Missing teeth may predict future cardiovascular events
ADVANCED tooth loss can often indicate that a person has a history of inflammatory oral diseases. In an extensive cohort study, carried out by the University of Helsinki (Finland) in collaboration with The National Institute for Health and Welfare (THL), an association was found between tooth loss and future cardiovascular events, diabetes and death.
Lead researcher John Liljestrand suggests that the number of missing teeth could be a useful additional indicator for general medical practitioners, when individual risk factors for chronic diseases are assessed.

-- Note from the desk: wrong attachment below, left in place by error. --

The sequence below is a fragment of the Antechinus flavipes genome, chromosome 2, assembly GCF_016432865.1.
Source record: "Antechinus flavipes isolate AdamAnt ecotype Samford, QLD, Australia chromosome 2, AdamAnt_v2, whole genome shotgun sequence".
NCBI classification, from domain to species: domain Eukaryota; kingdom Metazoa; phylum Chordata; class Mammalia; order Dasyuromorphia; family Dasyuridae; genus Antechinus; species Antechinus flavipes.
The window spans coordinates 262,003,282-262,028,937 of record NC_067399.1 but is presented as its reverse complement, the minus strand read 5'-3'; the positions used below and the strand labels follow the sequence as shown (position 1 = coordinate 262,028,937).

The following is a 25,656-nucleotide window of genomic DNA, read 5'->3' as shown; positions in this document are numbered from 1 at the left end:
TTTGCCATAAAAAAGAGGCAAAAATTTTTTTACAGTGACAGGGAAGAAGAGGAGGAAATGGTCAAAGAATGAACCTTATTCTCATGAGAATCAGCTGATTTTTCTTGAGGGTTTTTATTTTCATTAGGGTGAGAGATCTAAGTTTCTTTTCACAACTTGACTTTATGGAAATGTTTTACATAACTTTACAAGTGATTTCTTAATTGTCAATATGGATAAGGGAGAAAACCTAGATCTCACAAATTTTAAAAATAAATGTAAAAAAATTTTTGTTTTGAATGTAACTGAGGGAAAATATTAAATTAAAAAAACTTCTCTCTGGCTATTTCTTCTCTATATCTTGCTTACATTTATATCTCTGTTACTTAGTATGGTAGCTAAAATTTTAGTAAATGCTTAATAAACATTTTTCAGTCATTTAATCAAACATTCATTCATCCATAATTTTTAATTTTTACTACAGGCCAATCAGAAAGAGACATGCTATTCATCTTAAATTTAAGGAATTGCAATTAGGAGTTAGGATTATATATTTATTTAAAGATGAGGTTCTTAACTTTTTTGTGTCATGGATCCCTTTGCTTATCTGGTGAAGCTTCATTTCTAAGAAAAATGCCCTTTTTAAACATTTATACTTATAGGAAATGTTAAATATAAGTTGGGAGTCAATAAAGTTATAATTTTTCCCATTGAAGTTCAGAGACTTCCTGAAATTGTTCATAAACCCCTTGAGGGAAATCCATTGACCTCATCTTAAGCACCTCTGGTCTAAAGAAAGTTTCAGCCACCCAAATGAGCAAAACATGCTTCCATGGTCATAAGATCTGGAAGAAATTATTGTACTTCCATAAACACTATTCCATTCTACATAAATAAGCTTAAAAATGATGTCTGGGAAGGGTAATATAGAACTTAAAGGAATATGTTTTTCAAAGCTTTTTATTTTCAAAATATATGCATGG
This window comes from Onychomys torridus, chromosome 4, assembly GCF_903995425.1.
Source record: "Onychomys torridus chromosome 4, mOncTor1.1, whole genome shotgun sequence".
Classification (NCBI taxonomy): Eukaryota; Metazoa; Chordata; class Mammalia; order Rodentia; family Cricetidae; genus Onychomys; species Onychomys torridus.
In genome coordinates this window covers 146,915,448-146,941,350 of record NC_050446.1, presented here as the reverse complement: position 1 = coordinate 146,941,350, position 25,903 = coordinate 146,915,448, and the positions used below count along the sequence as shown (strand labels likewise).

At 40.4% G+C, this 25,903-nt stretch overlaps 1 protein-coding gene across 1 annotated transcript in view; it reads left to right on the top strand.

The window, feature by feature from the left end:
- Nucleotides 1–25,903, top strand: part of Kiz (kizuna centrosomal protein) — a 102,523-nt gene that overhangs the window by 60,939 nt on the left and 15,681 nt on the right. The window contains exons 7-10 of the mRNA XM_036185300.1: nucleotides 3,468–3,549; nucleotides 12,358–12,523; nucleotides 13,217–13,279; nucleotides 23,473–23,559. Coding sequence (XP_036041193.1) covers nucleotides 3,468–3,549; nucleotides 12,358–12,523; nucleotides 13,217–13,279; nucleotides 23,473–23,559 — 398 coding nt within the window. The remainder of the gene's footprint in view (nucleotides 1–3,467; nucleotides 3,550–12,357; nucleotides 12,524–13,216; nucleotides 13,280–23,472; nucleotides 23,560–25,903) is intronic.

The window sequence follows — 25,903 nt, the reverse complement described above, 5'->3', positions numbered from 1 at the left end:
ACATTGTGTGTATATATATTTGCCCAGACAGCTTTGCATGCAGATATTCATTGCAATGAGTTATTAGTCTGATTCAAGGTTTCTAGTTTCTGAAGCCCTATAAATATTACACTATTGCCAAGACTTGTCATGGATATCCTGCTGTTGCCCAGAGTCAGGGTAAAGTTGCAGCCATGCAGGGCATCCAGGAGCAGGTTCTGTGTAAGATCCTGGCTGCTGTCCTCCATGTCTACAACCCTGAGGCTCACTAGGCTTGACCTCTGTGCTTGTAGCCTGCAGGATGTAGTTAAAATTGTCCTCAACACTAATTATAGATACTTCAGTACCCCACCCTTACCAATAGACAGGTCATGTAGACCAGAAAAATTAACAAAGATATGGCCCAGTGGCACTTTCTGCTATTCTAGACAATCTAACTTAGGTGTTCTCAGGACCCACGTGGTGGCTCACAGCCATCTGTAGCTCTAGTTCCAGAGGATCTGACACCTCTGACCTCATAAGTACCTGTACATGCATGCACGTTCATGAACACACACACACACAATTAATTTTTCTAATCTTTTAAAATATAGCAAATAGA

The manuscript is published in the Journal of Dental Research. The National FINRISK 1997 Study is a Finnish population-based survey of 8,446 subjects, aged 25 to 75, who filled a comprehensive questionnaire and participated in clinical examinations. The number of missing teeth was recorded at a baseline and information on incident disease events and deaths was obtained via national registers in a 13-year follow-up.
The results of the study showed: More than five missing teeth increased the risk for coronary heart disease events and myocardial infarctions as much as 140 per cent; and more than nine missing teeth indicated an increased risk for cardiovascular diseases (51 per cent), diabetes (31 per cent) and death (37 per cent).
Corresponding risks for edentulous subjects were 40-68 %. Traditional risk factors were taken into account in the statistical analyses. Adding information on missing teeth to established risk factors improved the risk discrimination of death.
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